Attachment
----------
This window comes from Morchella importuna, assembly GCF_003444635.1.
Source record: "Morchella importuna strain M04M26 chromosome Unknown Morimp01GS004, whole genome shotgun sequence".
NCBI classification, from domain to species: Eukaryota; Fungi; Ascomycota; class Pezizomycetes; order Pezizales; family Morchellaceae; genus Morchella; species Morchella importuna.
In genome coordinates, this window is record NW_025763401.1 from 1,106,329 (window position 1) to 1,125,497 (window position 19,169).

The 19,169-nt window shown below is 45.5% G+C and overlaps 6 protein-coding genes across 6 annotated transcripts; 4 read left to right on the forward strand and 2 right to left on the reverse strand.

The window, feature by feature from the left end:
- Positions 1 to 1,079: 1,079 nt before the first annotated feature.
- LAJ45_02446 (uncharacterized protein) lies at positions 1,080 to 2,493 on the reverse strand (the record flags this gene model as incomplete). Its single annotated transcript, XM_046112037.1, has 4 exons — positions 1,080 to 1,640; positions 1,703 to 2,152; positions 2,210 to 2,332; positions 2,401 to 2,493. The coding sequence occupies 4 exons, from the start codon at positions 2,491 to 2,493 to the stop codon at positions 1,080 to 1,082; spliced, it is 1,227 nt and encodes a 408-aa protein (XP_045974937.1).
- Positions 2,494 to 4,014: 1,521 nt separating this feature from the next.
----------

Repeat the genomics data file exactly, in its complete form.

This window comes from Morchella importuna, assembly GCF_003444635.1.
Source record: "Morchella importuna strain M04M26 chromosome Unknown Morimp01GS004, whole genome shotgun sequence".
NCBI classification, from domain to species: Eukaryota; Fungi; Ascomycota; class Pezizomycetes; order Pezizales; family Morchellaceae; genus Morchella; species Morchella importuna.
In genome coordinates, this window is record NW_025763401.1 from 1,106,329 (window position 1) to 1,125,497 (window position 19,169).

The 19,169-nt window shown below is 45.5% G+C and overlaps 6 protein-coding genes across 6 annotated transcripts; 4 read left to right on the forward strand and 2 right to left on the reverse strand.

The window, feature by feature from the left end:
- Positions 1 to 1,079: 1,079 nt before the first annotated feature.
- LAJ45_02446 (uncharacterized protein) lies at positions 1,080 to 2,493 on the reverse strand (the record flags this gene model as incomplete). Its single annotated transcript, XM_046112037.1, has 4 exons — positions 1,080 to 1,640; positions 1,703 to 2,152; positions 2,210 to 2,332; positions 2,401 to 2,493. The coding sequence occupies 4 exons, from the start codon at positions 2,491 to 2,493 to the stop codon at positions 1,080 to 1,082; spliced, it is 1,227 nt and encodes a 408-aa protein (XP_045974937.1).
- Positions 2,494 to 4,014: 1,521 nt separating this feature from the next.